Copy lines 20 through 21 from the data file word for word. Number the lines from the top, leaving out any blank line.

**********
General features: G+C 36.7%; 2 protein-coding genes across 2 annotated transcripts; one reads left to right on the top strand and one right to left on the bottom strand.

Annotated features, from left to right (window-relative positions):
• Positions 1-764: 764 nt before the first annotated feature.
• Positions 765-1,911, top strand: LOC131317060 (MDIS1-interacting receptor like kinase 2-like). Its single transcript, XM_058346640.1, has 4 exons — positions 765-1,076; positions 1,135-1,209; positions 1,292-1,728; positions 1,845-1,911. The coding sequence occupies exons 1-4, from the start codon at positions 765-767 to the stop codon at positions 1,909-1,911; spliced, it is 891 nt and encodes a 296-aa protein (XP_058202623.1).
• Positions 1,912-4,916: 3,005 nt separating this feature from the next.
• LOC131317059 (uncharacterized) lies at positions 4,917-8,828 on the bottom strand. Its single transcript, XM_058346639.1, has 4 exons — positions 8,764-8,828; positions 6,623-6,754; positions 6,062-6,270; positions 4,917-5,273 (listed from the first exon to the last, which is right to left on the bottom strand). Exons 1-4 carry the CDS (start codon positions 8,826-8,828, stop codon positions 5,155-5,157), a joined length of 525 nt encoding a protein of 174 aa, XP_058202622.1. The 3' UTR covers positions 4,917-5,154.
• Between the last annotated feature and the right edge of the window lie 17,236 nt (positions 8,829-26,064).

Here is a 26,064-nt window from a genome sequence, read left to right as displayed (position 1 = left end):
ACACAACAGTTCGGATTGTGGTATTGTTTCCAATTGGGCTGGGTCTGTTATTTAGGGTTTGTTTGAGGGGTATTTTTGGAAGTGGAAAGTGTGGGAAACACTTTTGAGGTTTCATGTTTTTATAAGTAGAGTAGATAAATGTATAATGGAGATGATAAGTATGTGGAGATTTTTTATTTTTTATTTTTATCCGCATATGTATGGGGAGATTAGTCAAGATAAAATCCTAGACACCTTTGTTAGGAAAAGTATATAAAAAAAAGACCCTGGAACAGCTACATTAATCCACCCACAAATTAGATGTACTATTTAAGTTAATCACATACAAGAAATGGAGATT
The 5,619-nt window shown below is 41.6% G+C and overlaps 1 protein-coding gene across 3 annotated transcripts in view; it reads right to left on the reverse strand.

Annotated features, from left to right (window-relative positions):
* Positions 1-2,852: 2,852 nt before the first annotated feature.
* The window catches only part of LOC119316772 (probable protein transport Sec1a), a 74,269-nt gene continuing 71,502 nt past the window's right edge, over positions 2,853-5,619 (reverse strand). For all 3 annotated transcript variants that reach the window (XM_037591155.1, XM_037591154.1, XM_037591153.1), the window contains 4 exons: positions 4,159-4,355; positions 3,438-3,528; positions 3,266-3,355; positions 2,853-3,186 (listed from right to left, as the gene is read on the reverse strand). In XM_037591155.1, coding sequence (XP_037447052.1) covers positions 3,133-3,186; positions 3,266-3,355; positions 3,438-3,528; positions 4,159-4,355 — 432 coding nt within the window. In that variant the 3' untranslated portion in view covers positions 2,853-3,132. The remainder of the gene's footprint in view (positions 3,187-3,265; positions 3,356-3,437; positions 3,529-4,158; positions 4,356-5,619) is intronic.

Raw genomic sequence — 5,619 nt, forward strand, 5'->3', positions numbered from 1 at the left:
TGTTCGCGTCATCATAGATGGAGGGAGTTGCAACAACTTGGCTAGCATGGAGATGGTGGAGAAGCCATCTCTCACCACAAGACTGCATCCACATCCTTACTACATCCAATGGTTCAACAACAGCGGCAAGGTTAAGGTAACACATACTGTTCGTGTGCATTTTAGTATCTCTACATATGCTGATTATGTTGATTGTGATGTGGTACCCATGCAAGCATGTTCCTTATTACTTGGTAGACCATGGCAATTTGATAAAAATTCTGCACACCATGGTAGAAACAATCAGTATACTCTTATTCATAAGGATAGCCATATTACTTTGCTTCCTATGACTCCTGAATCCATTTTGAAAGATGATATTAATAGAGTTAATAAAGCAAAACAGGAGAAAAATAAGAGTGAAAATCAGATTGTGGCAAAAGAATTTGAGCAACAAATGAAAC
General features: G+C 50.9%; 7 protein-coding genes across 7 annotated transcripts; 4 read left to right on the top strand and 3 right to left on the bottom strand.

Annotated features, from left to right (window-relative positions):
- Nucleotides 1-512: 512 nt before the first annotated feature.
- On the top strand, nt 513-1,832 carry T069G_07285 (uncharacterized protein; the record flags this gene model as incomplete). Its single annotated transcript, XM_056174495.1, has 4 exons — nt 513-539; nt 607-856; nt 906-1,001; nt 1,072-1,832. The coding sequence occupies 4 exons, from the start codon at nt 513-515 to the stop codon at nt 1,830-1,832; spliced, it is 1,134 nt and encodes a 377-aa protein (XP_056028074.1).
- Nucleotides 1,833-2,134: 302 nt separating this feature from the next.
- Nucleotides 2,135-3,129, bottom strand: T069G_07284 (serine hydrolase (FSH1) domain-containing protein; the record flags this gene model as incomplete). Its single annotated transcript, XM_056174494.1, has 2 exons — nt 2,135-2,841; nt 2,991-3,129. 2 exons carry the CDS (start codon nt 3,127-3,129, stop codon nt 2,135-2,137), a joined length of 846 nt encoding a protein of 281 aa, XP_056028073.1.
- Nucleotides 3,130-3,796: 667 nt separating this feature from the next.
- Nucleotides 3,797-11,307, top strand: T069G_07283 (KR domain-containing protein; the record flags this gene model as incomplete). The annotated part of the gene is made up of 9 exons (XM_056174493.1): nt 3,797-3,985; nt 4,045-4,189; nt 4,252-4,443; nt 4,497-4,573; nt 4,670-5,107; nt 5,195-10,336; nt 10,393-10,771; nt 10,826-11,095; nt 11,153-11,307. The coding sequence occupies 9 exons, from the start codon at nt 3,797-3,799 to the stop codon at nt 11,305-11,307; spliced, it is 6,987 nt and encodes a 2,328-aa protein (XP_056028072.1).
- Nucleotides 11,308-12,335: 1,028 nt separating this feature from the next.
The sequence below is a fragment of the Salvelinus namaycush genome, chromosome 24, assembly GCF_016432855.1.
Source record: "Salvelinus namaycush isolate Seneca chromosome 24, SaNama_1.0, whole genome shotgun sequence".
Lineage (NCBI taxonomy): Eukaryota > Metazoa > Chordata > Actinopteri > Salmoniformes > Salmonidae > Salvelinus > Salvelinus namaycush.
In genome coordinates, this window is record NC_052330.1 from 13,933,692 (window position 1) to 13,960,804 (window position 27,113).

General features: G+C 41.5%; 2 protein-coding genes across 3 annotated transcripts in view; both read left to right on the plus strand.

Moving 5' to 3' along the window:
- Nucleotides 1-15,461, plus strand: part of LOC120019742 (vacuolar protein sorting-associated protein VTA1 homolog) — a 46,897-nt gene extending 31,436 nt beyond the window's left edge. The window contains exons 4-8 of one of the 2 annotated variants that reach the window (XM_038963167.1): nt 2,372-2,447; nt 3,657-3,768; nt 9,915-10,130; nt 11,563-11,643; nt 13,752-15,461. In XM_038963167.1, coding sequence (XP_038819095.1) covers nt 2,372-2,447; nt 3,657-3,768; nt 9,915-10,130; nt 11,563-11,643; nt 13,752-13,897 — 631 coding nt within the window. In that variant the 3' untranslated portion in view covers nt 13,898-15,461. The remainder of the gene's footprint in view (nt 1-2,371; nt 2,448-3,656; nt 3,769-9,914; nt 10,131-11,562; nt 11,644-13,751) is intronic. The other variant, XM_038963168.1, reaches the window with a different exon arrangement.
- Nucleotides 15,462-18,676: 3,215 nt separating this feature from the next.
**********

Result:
- Nucleotides 1,833-2,134: 302 nt separating this feature from the next.
- Nucleotides 2,135-3,129, bottom strand: T069G_07284 (serine hydrolase (FSH1) domain-containing protein; the record flags this gene model as incomplete). Its single annotated transcript, XM_056174494.1, has 2 exons — nt 2,135-2,841; nt 2,991-3,129. 2 exons carry the CDS (start codon nt 3,127-3,129, stop codon nt 2,135-2,137), a joined length of 846 nt encoding a protein of 281 aa, XP_056028073.1.